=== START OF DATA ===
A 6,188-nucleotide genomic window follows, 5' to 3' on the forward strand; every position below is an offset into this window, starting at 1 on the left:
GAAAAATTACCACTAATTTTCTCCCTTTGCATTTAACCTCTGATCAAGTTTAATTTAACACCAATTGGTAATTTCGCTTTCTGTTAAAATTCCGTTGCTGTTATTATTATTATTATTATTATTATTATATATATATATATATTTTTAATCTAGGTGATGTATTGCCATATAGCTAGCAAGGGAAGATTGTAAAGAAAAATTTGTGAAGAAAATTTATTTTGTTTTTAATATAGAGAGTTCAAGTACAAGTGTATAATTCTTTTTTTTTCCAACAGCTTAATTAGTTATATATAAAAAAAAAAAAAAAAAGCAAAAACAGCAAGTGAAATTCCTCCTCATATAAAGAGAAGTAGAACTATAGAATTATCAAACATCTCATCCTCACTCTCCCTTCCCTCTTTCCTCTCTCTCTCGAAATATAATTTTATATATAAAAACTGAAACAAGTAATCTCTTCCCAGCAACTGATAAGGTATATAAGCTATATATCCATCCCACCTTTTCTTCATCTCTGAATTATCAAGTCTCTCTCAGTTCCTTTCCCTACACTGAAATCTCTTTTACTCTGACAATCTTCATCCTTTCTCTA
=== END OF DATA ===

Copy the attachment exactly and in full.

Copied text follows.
A 6,188-nucleotide genomic window follows, 5' to 3' on the forward strand; every position below is an offset into this window, starting at 1 on the left:
GAAAAATTACCACTAATTTTCTCCCTTTGCATTTAACCTCTGATCAAGTTTAATTTAACACCAATTGGTAATTTCGCTTTCTGTTAAAATTCCGTTGCTGTTATTATTATTATTATTATTATTATTATATATATATATATATTTTTAATCTAGGTGATGTATTGCCATATAGCTAGCAAGGGAAGATTGTAAAGAAAAATTTGTGAAGAAAATTTATTTTGTTTTTAATATAGAGAGTTCAAGTACAAGTGTATAATTCTTTTTTTTTCCAACAGCTTAATTAGTTATATATAAAAAAAAAAAAAAAAAGCAAAAACAGCAAGTGAAATTCCTCCTCATATAAAGAGAAGTAGAACTATAGAATTATCAAACATCTCATCCTCACTCTCCCTTCCCTCTTTCCTCTCTCTCTCGAAATATAATTTTATATATAAAAACTGAAACAAGTAATCTCTTCCCAGCAACTGATAAGGTATATAAGCTATATATCCATCCCACCTTTTCTTCATCTCTGAATTATCAAGTCTCTCTCAGTTCCTTTCCCTACACTGAAATCTCTTTTACTCTGACAATCTTCATCCTTTCTCTA